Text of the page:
Peterson E, Aker A, Kim J, Li Y, Brand K, Copes R. Lung cancer risk from radon in Ontario, Canada: how many lung cancers can we prevent? Cancer Causes Control. 2013;24:2013–20.
Leenhouts HP, Brugmans MJ. Calculation of the 1995 lung cancer incidence in The Netherlands and Sweden caused by smoking and radon: risk implications for radon. Radiat Environ Biophys. 2001;40:11–21.
Lee HA, Lee WK, Lim D, Park SH, Baik SJ, Kong KA, et al. Risks of lung cancer due to radon exposure among the regions of Korea. J Korean Med Sci. 2015;30:542–8.
Advisory Group on Ionising Radiation. Radon and public health. Oxford: Health Protection Agency; 2009.
Veloso B, Nogueira JR, Cardoso MF. Lung cancer and indoor radon exposure in the north of Portugal--an ecological study. Cancer Epidemiol. 2012;36:e26–32.
Lubin JH, Boice JD, Edling C, Hornung RW, Howe G, Kunz E, et al. Radon and lung cancer risk: a joint analysis of 11 underground miners studies. Washington: National Institutes of Health; 1994.
United States Environmental Protection Agency. Assessment of risks from radon in homes. Washington: United States Environmental Protection Agency; 2003.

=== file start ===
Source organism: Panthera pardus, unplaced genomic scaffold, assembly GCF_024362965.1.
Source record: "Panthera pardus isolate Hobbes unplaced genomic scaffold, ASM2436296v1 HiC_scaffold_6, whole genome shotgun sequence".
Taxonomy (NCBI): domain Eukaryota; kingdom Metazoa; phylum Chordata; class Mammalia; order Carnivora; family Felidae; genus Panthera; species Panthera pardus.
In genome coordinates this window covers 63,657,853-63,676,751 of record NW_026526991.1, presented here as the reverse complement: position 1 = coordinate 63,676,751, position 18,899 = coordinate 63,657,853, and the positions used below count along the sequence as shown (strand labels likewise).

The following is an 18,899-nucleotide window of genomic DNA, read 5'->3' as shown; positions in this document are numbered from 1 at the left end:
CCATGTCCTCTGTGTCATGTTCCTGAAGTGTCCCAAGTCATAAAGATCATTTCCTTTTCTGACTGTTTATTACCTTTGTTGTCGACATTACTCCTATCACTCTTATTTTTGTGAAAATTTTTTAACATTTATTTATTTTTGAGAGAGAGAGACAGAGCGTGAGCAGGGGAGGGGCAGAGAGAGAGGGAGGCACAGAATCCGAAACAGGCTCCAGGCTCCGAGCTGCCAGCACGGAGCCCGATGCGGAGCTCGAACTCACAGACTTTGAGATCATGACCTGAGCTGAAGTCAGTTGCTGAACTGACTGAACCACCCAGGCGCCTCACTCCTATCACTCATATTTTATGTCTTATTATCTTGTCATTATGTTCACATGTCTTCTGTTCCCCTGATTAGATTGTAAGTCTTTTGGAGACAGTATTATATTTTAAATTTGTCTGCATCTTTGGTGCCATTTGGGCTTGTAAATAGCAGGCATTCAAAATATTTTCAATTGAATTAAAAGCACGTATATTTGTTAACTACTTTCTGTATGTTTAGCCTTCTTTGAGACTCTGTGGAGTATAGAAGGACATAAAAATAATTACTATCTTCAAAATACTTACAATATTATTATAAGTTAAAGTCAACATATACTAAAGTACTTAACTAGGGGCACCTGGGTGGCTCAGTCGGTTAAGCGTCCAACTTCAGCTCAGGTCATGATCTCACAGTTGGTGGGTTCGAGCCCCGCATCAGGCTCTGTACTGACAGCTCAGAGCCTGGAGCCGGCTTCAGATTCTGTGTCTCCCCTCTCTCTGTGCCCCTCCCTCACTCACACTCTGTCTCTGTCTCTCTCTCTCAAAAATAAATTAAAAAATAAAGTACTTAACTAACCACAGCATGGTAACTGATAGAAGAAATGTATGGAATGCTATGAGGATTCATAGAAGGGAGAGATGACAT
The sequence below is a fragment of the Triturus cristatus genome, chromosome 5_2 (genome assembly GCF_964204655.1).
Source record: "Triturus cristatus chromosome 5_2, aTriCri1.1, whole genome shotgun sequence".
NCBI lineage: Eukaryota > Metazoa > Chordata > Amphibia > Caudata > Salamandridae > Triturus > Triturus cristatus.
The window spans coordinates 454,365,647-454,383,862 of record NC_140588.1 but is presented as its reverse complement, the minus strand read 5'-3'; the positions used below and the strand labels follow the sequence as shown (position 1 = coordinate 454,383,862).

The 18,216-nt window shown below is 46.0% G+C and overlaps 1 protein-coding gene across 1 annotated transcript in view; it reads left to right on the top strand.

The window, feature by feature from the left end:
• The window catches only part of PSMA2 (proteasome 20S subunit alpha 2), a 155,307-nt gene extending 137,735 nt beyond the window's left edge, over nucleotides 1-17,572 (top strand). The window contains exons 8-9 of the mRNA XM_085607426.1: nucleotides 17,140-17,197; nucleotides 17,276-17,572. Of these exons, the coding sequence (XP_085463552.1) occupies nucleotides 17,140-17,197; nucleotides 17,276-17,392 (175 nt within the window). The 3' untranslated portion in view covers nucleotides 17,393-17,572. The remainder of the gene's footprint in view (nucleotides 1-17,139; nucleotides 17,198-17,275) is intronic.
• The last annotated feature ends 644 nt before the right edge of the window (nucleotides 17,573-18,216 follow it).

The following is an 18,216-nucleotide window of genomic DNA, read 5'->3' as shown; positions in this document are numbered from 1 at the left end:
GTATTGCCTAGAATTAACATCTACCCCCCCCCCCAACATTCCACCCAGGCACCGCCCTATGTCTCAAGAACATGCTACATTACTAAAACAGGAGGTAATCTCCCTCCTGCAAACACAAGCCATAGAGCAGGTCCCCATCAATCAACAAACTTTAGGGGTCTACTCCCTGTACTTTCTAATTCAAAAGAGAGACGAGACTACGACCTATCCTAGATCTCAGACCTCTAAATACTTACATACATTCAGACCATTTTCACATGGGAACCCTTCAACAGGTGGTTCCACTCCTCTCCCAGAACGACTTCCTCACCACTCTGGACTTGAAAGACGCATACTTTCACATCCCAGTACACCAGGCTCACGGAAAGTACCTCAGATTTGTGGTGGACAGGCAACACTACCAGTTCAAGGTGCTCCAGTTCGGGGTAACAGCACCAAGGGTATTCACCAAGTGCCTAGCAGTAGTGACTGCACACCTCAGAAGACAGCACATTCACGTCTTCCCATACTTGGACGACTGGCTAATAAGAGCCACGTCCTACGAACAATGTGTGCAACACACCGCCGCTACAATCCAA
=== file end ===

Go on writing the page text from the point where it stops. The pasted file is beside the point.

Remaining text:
Draper D. Assessment and propagation of model uncertainty (with discussion). J R Stat Soc Series B. 1997;57:45–97.
Leenhouts HP. Radon-induced lung cancer in smokers and non-smokers: risk implications using a two-mutation carcinogenesis model. Radiat Environ Biophys. 1999;38:57–71.
Leenhouts HP, Chadwick KH. A two-mutation model of radiation carcinogenesis: application to lung tumours in rodents and implications for risk evaluation. J Radiol Prot. 1994;14:115–30.
Peto R, Lopez AD, Boreham J, Thun M, Heath Jr C. Mortality from tobacco in developed countries: indirect estimation from national vital statistics. Lancet. 1992;339:1268–78.
Beckett WS. Epidemiology and etiology of lung cancer. Clin Chest Med. 1993;14:1–15.
Hill C. Trends in tobacco smoking and consequences on health in France. Prev Med. 1998;27:514–9.